Astounding revelations have emerged as researchers, harnessing the remarkable capabilities of NASA’s James Webb Space Telescope, uncovered a captivating phenomenon: a captivating water vapor plume emanating from Saturn’s enchanting moon, Enceladus. This remarkable plume stretches a staggering distance of over 6,000 miles, equivalent to the approximate span between the vibrant cities of Los Angeles, California, and Buenos Aires, Argentina.
Webb is providing scientists with a first-ever direct view of how this water emission feeds the water supply for the entire Saturnian system and its rings. In a monumental stride for scientific discovery, never before have we witnessed such a captivating spectacle—a water emission of this magnitude stretching across an expansive distance.
Enceladus, a captivating oceanic world measuring a mere 313 miles in diameter and roughly 4% of Earth’s size, stands as an exceptionally alluring scientific pursuit within our solar system when it comes to the quest for alien life.
A vast pool of salty water sits between the moon’s rocky core and frozen outer surface. Informally known as “tiger stripes,” geyser-like volcanoes spray jets of ice particles, water vapor, and organic compounds out of the moon’s surface.
Observatories had previously measured moon jets hundreds of kilometers away, but Webb’s extraordinary sensitivity exposes a new story.
“When I was looking at the data, at first, I was thinking I had to be wrong. It was just so shocking to detect a water plume more than 20 times the size of the moon,” said lead author Geronimo Villanueva of NASA’s Goddard Space Flight Center in Greenbelt, Maryland. “The water plume extends far beyond its release region at the southern pole.”
The researchers were interested in more than just the plume’s length. It is also very astonishing how quickly the water vapor is erupting—about 79 gallons per second. At this pace, we’d have an Olympic-sized swimming pool filled in no time. On our beloved Earth, achieving the same feat with a garden hose would take over two weeks.
Throughout its decade-long exploration of the Saturnian system, the Cassini orbiter captured the first images of Enceladus’s plumes and even flew through them to collect samples of their constituent materials. While Cassini’s position within the Saturnian system gave it invaluable insights into this far-off moon, Webb’s singular view from the Sun-Earth Lagrange Point 2 and the astounding sensitivity of its Integral Field Unit aboard the NIRSpec (Near-Infrared Spectrograph) Instrument is providing new context.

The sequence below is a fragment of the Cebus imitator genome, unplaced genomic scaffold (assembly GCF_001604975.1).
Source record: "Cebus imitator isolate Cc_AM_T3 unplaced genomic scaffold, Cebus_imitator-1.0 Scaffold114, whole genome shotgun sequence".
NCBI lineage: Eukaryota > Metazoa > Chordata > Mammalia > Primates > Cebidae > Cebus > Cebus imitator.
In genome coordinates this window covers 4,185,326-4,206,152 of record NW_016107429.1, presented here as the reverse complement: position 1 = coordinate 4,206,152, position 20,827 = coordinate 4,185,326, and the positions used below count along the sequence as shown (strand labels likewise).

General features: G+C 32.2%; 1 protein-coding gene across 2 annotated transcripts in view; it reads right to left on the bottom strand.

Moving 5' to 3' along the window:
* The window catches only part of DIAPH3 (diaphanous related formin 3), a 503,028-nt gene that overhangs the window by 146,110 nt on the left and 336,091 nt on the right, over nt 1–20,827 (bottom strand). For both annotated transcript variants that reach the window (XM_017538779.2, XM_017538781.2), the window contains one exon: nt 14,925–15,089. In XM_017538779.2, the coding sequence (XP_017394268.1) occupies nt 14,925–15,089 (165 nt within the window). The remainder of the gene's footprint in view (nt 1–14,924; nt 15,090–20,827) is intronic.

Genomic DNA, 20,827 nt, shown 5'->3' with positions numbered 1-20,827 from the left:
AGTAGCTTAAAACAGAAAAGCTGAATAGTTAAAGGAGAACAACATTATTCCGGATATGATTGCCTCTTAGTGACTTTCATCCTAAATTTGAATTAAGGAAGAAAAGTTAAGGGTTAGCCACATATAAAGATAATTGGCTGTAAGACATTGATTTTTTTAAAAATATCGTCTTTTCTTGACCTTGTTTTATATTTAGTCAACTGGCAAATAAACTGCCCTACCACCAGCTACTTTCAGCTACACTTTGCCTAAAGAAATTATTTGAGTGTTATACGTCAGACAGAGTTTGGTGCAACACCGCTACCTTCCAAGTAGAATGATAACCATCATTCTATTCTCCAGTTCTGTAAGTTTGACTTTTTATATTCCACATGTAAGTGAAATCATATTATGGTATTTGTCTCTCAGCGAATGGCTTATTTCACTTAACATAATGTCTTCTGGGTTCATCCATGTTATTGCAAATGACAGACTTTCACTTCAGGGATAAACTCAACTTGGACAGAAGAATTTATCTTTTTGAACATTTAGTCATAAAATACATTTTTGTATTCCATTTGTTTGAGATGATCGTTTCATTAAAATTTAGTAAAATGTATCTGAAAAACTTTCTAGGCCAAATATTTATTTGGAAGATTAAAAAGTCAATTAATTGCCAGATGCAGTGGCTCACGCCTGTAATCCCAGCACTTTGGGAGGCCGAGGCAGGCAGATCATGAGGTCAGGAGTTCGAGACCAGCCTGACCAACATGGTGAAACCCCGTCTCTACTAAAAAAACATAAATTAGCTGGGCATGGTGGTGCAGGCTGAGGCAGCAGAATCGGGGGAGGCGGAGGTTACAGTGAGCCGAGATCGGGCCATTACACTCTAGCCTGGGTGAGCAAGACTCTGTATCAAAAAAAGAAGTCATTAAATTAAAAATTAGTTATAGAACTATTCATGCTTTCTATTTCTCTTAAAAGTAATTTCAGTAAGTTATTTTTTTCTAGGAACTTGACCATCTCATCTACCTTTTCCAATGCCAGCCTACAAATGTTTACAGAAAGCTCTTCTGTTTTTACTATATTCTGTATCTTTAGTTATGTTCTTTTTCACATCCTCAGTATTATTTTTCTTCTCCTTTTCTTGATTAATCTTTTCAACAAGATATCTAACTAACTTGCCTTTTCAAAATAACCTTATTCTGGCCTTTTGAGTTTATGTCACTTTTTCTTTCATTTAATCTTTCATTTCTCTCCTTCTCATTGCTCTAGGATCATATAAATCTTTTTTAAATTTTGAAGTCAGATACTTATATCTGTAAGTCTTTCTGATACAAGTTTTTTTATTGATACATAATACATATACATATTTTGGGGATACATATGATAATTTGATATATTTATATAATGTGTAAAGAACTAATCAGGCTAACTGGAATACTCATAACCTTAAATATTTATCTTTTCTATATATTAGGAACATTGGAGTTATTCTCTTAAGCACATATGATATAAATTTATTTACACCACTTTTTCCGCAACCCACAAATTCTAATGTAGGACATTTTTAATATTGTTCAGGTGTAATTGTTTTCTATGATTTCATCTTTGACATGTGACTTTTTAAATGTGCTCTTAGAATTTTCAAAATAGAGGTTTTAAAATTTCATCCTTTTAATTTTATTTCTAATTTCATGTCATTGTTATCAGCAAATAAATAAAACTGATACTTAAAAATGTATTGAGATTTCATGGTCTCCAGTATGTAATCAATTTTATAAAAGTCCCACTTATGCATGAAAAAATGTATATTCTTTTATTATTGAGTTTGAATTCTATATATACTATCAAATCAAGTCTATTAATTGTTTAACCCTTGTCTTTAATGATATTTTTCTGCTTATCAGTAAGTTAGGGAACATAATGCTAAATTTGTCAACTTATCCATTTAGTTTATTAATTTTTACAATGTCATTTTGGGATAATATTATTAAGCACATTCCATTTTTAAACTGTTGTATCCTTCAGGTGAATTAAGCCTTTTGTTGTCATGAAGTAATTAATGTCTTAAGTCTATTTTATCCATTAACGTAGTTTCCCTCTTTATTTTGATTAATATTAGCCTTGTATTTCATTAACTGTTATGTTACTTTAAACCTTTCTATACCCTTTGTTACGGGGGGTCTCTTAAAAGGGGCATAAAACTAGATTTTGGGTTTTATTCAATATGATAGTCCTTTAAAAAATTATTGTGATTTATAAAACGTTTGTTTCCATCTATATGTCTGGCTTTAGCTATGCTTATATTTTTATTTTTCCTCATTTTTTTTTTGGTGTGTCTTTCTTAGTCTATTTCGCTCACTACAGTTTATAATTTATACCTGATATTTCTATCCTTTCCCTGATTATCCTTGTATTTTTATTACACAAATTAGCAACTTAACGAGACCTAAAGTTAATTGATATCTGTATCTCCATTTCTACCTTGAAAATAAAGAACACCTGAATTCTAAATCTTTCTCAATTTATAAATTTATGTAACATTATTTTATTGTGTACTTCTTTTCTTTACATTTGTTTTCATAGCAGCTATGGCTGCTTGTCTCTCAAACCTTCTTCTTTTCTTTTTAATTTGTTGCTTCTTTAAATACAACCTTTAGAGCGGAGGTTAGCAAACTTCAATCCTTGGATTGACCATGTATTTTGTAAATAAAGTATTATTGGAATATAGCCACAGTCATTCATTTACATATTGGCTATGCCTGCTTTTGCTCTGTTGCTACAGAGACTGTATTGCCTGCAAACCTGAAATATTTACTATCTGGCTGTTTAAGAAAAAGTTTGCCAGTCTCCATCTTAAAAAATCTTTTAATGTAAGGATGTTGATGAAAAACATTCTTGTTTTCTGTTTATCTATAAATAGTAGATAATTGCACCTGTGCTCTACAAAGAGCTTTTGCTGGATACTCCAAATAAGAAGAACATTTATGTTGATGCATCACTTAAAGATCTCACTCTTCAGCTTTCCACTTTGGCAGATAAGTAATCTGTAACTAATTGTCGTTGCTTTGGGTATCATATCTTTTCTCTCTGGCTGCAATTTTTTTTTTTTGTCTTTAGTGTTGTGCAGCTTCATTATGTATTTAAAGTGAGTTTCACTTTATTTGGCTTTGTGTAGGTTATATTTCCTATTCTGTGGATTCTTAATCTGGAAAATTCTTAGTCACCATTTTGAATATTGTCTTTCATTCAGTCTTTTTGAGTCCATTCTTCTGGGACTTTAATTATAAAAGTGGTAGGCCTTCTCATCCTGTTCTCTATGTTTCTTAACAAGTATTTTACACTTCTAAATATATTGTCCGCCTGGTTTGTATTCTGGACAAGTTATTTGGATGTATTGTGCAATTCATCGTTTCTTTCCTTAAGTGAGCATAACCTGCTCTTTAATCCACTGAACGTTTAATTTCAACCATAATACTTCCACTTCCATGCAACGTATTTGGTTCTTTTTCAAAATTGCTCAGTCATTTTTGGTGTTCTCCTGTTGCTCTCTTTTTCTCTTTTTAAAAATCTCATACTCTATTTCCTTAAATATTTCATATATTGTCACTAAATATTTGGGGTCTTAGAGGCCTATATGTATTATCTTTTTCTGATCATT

“The orbit of Enceladus around Saturn is relatively quick, just 33 hours. As it whips around Saturn, the moon and its jets are basically spitting off water, leaving a halo, almost like a donut, in its wake,” said Villanueva. “In the Webb observations, not only was the plume huge, but there was just water absolutely everywhere.”
The dense “E-ring,” Saturn’s outermost and broadest ring, is present with the fuzzy torus of water that was observed to be “everywhere.”
The Webb observations clearly show how the torus is fueled by the moon’s water vapor plumes. According to an analysis of the Webb data, only around 30% of the water in this torus escapes, supplying the remaining 70% of the water in the Saturnian system.
Webb will be the main observatory for the ocean moon Enceladus in the coming years, and findings from Webb will help guide future solar system satellite missions that will try to investigate the depth of the underlying ocean, the thickness of the ice crust, and other things.
“Right now, Webb provides a unique way to directly measure how water evolves and changes over time across Enceladus’ immense plume, and as we see here, we will even make new discoveries and learn more about the composition of the underlying ocean,” added co-author Stefanie Milam at NASA Goddard. “Because of Webb’s wavelength coverage and sensitivity, and what we’ve learned from previous missions, we have an entire new window of opportunity in front of us.”
Guaranteed Time Observation (GTO) program 1250 was used to conclude Webb’s observations of Enceladus. This program’s first objective is to showcase Webb’s expertise in a certain scientific field and lay the groundwork for further research.
“This program was essentially a proof of concept after many years of developing the observatory, and it’s just thrilling that all this science has already come out of quite a short amount of observation time,” said Heidi Hammel of the Association of Universities for Research in Astronomy, Webb interdisciplinary scientist and leader of the GTO program.